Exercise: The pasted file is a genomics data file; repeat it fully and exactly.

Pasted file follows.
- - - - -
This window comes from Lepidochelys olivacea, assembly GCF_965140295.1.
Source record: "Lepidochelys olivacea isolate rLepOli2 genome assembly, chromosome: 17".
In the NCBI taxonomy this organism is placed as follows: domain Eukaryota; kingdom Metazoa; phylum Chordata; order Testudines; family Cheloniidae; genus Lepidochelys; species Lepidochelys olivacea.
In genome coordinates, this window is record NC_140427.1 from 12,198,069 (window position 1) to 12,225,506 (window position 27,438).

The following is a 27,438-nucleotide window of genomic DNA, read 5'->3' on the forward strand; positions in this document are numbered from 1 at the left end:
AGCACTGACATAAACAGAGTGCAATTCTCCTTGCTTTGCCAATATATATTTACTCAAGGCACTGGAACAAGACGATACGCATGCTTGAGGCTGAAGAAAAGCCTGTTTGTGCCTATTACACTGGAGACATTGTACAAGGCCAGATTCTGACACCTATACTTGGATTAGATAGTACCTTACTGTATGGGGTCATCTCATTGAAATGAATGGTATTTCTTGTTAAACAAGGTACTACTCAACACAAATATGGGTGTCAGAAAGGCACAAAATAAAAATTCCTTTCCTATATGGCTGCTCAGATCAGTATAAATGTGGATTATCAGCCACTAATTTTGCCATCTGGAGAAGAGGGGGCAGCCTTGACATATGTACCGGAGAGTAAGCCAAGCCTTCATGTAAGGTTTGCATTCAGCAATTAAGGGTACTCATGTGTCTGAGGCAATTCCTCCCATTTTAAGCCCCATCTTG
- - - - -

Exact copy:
This window comes from Lepidochelys olivacea, assembly GCF_965140295.1.
Source record: "Lepidochelys olivacea isolate rLepOli2 genome assembly, chromosome: 17".
In the NCBI taxonomy this organism is placed as follows: domain Eukaryota; kingdom Metazoa; phylum Chordata; order Testudines; family Cheloniidae; genus Lepidochelys; species Lepidochelys olivacea.
In genome coordinates, this window is record NC_140427.1 from 12,198,069 (window position 1) to 12,225,506 (window position 27,438).

The following is a 27,438-nucleotide window of genomic DNA, read 5'->3' on the forward strand; positions in this document are numbered from 1 at the left end:
AGCACTGACATAAACAGAGTGCAATTCTCCTTGCTTTGCCAATATATATTTACTCAAGGCACTGGAACAAGACGATACGCATGCTTGAGGCTGAAGAAAAGCCTGTTTGTGCCTATTACACTGGAGACATTGTACAAGGCCAGATTCTGACACCTATACTTGGATTAGATAGTACCTTACTGTATGGGGTCATCTCATTGAAATGAATGGTATTTCTTGTTAAACAAGGTACTACTCAACACAAATATGGGTGTCAGAAAGGCACAAAATAAAAATTCCTTTCCTATATGGCTGCTCAGATCAGTATAAATGTGGATTATCAGCCACTAATTTTGCCATCTGGAGAAGAGGGGGCAGCCTTGACATATGTACCGGAGAGTAAGCCAAGCCTTCATGTAAGGTTTGCATTCAGCAATTAAGGGTACTCATGTGTCTGAGGCAATTCCTCCCATTTTAAGCCCCATCTTG